“A fun and interactive ‘edu-tainment’ app that, if it follows up with the learning tools promised, will make an already excellent addition to your preschooler’s education essential.”Free
Welcome to Leo’s Pad, where a young cartoon Leonardo da Vinci plays with other child versions of famous science characters, such as Gally (Galileo Galilei) who has an ambition to visit the stars he loves, and Marie (Curie) who’s very good at mixing chemicals. The significance of the names isn’t dwelled on, nor the anachronistic nature of them going on adventures together, but it’s a nod towards the educational discovery nature of the app.
Leo’s Pad is less like an iPad app and more like an interactive cartoon where your child gets to take part in the action. They are treated as a friend, invited to help with the challenges facing the characters and get to make a difference to the character’s lives. This is interactive gameplay at its best, and a lot of thought has gone into how the app can help your child learn basic cognitive skills such as shape, colour, letter and number identification, drawing and puzzle-solving.
The team behind the app certainly inspires confidence. The ‘Chief Learning Officer’ is Dylan Arena, who has three Stanford degrees in cognitive science, philosophy and statistics and the creative director is Dan Danko, who has written for a lot of children’s TV shows including Rugrats. They are presided over by CEO and founder P.J. Gunsagar, who created Leo’s Pad to try to combine animation and learning. It works.
Interaction is the new learning tool of choice, because it’s been proven to work – it engages children’s attention and having an attentive child is half the battle in education. That’s why you get children’s TV characters addressing their audience through the screen. However, this breaking of the fourth wall rarely works for long – children are too clever to respond to the cartoon character staring blankly from the screen at them once they work out the trick. In the past, we’ve encouraged children to do what the cartoon magician was asking them to do on screen in order to make his magic work, only for them to explain with a withering scorn “You don’t need to; the magic works if you do it or not.”
Bu this is where apps like Leo’s Pad come in. The games and activities that form part of the narrative of the cartoon enforce that interaction – build a telescope, find the hidden dragon, draw a birthday card, design a rocket, find letters in the stars – so the child doesn’t progress until that educational activity is completed (or at least attempted). And it’s enjoyable, with Leo encouraging, cajoling and congratulating your child as they progress. What’s more, this game analyses your child’s progress in the various tasks and tailors them to their abilities the next time they play the game.
There’s a variety of games too, with each task well-thought out, gorgeously styled and fully featured. In fact, the easel on which you can make a birthday card for Gally with different paintbrushes, paints and birthday stickers could stand alone as an app by itself. The delay between scenes is minimal too, unlike other story-book apps that tend to have a much more noticeable lag when they switch between scenarios.
A lot of thought has clearly gone into the storyboarding of the action too, so the games never feel forced or repetitive. And at least once an appisode, the characters break into a catchy song. The underlying message running throughout Leo’s Pad is that you can do anything if you set your mind to it, and there are even parts where the main characters (and your child along with them) fail at a task and then have to start again, to help the understanding that not everything works out right first time. There are also some challenges that have been designed with the help of parents in mind – such as the flying sections – so you can play along together.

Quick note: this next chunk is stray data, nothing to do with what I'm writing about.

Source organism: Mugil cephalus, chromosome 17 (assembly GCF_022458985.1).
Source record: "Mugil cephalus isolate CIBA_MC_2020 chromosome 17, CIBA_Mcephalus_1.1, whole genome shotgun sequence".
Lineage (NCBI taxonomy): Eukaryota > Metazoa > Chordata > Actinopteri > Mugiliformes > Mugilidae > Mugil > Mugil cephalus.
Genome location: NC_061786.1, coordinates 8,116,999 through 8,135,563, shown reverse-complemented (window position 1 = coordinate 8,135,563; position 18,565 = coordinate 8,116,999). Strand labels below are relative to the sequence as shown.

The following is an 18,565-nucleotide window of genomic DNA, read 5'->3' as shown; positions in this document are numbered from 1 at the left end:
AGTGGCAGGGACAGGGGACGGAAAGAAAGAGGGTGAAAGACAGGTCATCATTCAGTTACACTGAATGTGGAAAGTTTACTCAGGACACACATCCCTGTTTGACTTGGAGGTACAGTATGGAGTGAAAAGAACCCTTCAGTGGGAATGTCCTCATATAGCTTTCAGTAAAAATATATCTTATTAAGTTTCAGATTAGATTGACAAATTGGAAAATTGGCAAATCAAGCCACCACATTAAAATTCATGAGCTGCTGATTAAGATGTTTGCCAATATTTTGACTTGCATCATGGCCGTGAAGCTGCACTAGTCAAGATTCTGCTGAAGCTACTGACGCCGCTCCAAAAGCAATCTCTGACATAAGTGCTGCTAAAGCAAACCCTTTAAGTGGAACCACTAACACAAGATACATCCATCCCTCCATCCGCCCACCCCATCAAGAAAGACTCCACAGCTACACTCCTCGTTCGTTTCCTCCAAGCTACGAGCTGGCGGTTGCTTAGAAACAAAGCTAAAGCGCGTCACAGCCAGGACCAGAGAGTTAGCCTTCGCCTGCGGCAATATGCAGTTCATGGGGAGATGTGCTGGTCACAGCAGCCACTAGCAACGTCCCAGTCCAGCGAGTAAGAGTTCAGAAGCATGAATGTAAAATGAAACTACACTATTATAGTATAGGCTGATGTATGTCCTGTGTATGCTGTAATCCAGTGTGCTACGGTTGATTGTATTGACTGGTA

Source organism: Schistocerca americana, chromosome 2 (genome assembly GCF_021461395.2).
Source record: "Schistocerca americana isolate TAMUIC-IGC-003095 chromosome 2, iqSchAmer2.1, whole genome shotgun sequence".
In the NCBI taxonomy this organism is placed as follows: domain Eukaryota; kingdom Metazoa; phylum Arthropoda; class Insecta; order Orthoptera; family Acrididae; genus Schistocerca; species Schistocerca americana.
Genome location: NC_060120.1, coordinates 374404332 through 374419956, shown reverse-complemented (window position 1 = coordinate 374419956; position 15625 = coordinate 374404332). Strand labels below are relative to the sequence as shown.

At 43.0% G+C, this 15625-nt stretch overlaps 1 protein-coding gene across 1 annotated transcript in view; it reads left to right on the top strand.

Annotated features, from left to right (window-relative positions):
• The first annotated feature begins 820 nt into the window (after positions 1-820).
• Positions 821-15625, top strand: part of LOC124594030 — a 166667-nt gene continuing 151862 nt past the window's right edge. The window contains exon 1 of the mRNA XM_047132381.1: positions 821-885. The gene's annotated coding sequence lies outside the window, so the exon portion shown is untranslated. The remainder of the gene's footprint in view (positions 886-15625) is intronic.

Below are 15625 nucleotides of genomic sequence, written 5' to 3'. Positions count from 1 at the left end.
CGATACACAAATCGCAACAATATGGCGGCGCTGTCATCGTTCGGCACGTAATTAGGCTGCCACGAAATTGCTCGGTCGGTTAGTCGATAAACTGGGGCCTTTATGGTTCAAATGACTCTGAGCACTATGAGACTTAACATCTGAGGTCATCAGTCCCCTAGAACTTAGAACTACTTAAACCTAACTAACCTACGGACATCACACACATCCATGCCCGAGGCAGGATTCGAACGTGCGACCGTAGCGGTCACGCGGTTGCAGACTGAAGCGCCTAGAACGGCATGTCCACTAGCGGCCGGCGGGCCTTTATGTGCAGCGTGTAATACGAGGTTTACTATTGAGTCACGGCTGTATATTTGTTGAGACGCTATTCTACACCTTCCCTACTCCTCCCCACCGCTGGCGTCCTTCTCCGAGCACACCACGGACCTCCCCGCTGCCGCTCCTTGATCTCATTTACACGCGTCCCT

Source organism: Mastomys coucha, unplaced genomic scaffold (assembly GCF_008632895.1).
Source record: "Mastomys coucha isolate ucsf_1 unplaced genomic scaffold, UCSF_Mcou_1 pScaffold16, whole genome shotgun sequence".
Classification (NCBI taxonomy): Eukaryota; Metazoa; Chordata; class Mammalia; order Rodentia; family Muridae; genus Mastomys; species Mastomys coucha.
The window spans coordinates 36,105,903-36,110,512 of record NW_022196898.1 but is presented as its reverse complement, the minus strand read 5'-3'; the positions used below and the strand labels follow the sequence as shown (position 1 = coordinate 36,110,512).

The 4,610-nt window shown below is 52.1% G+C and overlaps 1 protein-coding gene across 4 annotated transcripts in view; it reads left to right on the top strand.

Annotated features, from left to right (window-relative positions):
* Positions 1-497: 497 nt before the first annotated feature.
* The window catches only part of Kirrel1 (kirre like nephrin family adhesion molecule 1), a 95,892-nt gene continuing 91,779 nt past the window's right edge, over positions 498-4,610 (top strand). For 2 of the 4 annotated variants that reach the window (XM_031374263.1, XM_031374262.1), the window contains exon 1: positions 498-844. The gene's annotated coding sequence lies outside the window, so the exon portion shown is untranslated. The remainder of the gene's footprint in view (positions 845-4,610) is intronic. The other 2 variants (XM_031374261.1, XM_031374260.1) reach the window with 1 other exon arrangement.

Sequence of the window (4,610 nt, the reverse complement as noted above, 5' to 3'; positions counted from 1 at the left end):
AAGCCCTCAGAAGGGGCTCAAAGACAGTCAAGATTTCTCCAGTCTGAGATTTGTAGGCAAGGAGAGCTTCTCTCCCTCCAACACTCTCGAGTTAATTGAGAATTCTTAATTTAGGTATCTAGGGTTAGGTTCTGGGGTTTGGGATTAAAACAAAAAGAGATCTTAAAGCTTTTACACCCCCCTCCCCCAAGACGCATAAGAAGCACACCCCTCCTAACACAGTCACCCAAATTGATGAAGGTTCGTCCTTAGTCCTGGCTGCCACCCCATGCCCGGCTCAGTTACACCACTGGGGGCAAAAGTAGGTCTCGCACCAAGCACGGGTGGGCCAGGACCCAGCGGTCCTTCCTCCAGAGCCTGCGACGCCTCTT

As if this wasn’t enough to persuade you to try out Leo’s Pad, there’s some rather impressive extra Parent Dashboard functionality due to be added in March, where parents can get insights into how their offspring are progressing in over 70 dimensions of learning – thus highlighting their weak spots, where they excel, and building a complete picture of how your child is progressing. These updates will include a log-in stage so you can follow the progress of your different children by identifying them at the start of the play session.
So what’s the downside? Well there’s the price… the first appisode is free, and the second is £1.49. After this, there will be at least 25 appisodes costing £2.99 each (so we’re talking £75 in total) and trust us, you’re going to be nagged to buy them; at the end of each appisode the characters cruelly dwell on how much fun they are going to have next time. However, the apps come with no ads and no IAP to distract your child and lighten your wallet even further – this series really is at the top-end of what you can get to help your pre-schooler start out in education.
There’s also the disappointing fact that because the app learns from your children’s actions, you can’t let two children take turns during one play session because it will confuse the app. This could well lead to you having to deal with one glum child watching on until another completes the appisode.
These are small niggles, however; there’s no disguising the quality and attention to detail that’s gone into this app; especially with the first installment being free. The most powerful explanation of how successfully disguised and enjoyable the educational content is should come from Leo’s Pad’s target audience – the wee nippers who helped us with our testing – who, after completing the two appisodes currently available, turned to us and asked, ‘Can we play it again?’